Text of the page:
By Jeannine Re McNamarra RND & Farah Khan RDN
October is National Breast Cancer Awareness Month, and it’s likely you have already heard all the statistics related to this disease, such as 1 in 8 women will be diagnosed with breast cancer in their lifetime, or that breast cancer can occur in men as well.
What if we told you that some simple lifestyle changes could reduce your risk of developing breast cancer, even in those at high risk?
Below are simple guidelines:
• Limit Alcohol to less than one drink a day.
• Avoid smoking, even second-hand smoke.
• Include exercise, such as walking, in your daily routine.
Follow a diet that includes the following foods
• High fiber foods: whole grains, legumes and beans
• A variety of brightly colored fresh fruits and vegetables. These contain phytonutrients – powerful nutrients found in plant foods, that have anti-inflammatory and antioxidant, protective properties.
So, increase your intake of:
• Orange or dark green leafy vegetables, such as spinach, kale, Swiss chard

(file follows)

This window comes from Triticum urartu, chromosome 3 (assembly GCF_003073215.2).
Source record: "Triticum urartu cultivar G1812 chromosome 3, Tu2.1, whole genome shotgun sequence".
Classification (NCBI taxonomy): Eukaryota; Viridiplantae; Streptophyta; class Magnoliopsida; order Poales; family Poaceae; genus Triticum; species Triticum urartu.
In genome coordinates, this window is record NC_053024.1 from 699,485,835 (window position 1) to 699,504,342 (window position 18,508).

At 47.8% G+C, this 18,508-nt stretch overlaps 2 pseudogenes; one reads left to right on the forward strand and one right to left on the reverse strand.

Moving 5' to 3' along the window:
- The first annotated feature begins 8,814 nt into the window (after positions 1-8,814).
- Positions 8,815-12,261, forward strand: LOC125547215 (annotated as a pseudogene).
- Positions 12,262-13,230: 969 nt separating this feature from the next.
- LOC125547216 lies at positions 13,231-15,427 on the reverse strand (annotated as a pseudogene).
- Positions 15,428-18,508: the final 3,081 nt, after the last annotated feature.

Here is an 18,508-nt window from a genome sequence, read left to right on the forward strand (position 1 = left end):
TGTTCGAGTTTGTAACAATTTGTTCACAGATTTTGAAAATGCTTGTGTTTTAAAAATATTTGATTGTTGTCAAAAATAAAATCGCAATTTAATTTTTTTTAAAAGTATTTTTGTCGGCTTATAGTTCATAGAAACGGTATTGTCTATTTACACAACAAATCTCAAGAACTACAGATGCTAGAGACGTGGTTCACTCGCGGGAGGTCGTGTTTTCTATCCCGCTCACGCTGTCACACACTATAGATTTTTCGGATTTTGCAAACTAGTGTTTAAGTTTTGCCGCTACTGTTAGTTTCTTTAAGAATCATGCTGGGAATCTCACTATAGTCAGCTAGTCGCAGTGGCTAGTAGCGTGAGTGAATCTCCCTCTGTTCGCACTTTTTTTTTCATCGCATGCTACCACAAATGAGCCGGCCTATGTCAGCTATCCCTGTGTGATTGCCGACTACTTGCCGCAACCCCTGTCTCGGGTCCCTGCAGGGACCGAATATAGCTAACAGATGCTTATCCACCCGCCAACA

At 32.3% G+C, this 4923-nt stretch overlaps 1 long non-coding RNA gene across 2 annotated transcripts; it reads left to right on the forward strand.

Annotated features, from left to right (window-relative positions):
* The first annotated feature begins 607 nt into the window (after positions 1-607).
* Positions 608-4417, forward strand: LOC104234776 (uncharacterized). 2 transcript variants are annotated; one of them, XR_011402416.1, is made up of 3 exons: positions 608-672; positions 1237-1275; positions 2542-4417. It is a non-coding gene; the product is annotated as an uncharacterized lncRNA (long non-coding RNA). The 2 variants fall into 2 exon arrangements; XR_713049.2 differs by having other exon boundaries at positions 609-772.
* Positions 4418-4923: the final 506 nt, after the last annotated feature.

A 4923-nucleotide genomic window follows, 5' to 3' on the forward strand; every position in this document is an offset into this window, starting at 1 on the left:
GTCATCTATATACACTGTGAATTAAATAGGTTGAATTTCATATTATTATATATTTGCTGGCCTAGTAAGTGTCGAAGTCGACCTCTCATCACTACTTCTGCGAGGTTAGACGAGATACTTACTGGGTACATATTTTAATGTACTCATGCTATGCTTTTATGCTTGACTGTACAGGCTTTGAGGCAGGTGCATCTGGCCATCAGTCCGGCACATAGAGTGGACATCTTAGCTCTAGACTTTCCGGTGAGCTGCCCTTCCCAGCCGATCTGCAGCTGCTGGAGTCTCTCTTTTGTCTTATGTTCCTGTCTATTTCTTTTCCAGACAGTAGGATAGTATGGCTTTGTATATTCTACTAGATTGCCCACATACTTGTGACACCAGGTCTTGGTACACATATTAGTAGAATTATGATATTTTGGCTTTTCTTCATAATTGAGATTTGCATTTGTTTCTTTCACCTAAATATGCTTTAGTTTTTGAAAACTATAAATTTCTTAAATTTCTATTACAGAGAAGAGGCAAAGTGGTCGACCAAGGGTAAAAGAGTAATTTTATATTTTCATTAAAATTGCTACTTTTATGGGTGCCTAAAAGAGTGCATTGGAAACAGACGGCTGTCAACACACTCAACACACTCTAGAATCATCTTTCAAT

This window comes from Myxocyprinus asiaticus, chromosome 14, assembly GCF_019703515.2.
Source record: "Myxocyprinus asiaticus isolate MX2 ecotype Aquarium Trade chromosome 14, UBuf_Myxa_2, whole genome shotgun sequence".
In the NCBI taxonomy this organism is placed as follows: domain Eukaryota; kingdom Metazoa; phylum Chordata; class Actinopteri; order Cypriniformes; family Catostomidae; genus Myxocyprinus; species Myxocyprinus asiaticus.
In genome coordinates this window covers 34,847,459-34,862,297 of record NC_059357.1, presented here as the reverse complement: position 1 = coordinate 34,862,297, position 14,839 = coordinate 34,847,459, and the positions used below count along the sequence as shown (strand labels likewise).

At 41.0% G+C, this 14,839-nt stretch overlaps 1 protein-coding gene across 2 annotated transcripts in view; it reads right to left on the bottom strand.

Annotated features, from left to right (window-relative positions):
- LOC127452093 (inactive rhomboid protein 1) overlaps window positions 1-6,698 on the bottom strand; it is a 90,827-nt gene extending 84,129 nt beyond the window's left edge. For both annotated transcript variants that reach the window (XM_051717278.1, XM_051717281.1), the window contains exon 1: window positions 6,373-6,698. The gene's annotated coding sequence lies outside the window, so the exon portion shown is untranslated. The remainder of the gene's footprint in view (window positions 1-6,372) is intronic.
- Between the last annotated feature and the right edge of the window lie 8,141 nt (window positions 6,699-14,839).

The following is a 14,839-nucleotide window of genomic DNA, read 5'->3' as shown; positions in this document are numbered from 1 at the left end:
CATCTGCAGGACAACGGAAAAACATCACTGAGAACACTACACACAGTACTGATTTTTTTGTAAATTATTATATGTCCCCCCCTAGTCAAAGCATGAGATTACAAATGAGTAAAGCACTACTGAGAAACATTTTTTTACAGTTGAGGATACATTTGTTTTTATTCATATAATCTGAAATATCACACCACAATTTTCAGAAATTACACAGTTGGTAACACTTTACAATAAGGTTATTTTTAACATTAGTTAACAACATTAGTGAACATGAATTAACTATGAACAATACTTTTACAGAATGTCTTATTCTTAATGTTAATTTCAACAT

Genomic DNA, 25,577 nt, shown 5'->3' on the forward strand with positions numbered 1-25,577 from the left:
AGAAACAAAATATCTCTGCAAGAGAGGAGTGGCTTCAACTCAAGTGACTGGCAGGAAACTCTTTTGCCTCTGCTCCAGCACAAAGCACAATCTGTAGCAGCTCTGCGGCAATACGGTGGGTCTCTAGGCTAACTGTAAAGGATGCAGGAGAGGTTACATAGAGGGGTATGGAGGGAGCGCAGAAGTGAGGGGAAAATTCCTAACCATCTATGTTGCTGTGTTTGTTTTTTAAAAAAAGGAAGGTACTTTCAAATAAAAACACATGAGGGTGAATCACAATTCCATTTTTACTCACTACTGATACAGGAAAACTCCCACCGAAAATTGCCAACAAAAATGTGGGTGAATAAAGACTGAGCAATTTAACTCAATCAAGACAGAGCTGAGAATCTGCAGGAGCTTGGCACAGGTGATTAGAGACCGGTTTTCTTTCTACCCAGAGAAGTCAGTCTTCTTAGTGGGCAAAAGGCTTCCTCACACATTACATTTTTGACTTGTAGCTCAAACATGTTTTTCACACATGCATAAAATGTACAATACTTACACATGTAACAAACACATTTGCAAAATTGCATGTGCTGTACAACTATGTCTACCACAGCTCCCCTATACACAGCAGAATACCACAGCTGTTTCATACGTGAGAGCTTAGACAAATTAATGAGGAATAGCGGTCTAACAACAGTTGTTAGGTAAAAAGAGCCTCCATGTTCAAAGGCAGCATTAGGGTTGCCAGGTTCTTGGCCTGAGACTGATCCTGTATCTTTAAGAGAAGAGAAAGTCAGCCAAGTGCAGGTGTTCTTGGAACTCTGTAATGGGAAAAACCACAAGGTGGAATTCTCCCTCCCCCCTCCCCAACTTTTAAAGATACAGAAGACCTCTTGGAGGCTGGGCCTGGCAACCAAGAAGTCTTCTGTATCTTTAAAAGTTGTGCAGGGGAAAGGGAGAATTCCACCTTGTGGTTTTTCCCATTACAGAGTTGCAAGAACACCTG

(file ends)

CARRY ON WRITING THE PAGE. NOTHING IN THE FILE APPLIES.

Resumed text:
• Red, blue and purple fruits & vegetables, such as berries, grapes, beets
• Red fruit & vegetables such as tomatoes, cherries & red peppers
• Orange fruit & vegetables, such as peaches, nectarines, carrots, pumpkin & squash.
Include cruciferous vegetables in your diet. These have sulfur-containing compounds which can provide protective benefits against some types of cancer. Cruciferous vegetables include:
• Brussels Sprouts
Eat more plant-based proteins and limit fatty meats such as red meat.
Choose lower-fat dairy such as 1% milk, and low-fat cheeses
Include soybean-based foods to replace some animal protein. Examples are:
• Soy milk
Avoid excess intake of foods high in sugar such as sodas, syrups, candies, glazes, cakes and cookies
Choose foods high in vitamin D
• Coldwater fish like salmon
• Foods that are fortified with Vitamin D
Drink Tea, especially green tea, which has cancer-fighting antioxidants
Use spices and herbs that have anti-inflammatory or antioxidative properties such as:
• Chili pepper
Include healthy fats in your diet in moderation:
• Olive Oil
• Omega 3s from Fatty fish: Salmon, mackerel or sardines
• Olive oil
• Nuts and seeds
Limit intake of the “less healthy” fats:
• Whole fat, commercially produced dairy (vs. organic, grass-fed)
• Fatty meats
• Poultry skin
A lot of information to swallow? Start out by increasing your intake of fresh fruits, vegetables, and whole grains, while reducing your intake of processed foods, red meats and fats. Then add some of the above foods to your diet daily and you can reduce your risk of breast cancer.
An Ounce of Prevention Is Worth A Pound of Cure.
– Ben Franklin